We thought you’d enjoy some Frank Gambale this weekend! We’re still working on tablature for the 100+ examples we’ve pulled out of the conversation, and we should have that by the middle of next week or so. But the interview itself is ready to roll on the Cracking the Code platform, so we figured we’d turn it on for those who’d like to get a look at it now. You can find it right here:
It’s a thrill and a privilege to get this kind of closeup view of what is arguably one of the most unique and influential guitar techniques of the last thirty years. And what hits you right away is just how thoroughly inseparable Frank’s improvisational style and his mechanical style really are. And I’m not just referring to what Frank calls the “most obvious sweeps” – the big, six-string movements that even non-guitarists could identify.
Perhaps even more “Frank” are the unusual melodic figures and rhythms that pop up when he’s freely orchestrating lines that flow across musical time. The guy has serious groove, even when he’s just tapping his foot on the floor to demonstrate a concept as he does at several points in our talk. As he does this, you can hear the basic pulse of the line, ornamented with blazing in-the-pocket triplet figures, but you can’t tell where all those notes are coming from. The clip we called “Mixolydian Changes Tk2” is a totally great example of this at work:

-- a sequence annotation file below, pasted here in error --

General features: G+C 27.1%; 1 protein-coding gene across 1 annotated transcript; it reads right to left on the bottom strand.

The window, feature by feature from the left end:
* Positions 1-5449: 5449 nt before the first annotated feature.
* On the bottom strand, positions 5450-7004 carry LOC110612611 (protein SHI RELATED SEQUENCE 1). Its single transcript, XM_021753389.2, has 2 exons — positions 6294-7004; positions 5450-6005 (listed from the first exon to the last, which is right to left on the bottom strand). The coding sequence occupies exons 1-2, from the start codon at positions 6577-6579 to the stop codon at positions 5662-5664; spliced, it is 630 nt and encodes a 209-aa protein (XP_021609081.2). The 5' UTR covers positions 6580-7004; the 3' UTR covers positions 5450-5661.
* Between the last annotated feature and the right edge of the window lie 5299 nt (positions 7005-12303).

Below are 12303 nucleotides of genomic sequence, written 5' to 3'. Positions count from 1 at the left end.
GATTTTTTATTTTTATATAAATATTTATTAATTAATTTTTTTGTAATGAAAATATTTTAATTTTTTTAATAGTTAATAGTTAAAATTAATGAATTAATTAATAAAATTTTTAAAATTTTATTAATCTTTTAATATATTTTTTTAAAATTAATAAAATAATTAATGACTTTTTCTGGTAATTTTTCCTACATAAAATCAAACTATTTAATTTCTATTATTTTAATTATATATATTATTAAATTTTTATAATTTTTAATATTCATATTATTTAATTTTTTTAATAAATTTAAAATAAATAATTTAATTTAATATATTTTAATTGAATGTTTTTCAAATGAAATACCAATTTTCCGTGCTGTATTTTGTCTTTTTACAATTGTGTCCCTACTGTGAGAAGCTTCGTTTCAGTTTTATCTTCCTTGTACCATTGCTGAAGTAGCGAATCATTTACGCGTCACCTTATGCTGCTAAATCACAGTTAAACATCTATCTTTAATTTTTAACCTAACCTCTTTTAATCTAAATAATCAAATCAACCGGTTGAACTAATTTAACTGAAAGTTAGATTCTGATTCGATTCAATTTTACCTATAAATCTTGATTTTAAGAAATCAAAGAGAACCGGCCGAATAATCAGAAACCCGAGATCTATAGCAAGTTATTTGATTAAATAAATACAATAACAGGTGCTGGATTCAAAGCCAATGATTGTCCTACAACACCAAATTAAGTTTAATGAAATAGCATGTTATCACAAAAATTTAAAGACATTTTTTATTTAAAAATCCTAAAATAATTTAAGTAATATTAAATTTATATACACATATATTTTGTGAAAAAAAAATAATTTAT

Switching over to slow motion makes things clearer and it’s really amazing. The intricate interplay of alternate and sweep motions that he’s using to get the syncopation and subdivisions working together makes you realize just how unlikely it would be for anyone to write these kinds of lines if you didn’t have precisely these mechanics to play with.
At Cracking the Code we don’t have a soapbox to stand on with any technique. They’re all great, and we want to know how they all work. Frank has taken this particular approach and built on top of that a style uniquely his own, to the point that you always know when it’s him playing, sometimes just from the tone alone. And that’s maybe the most powerful lesson here.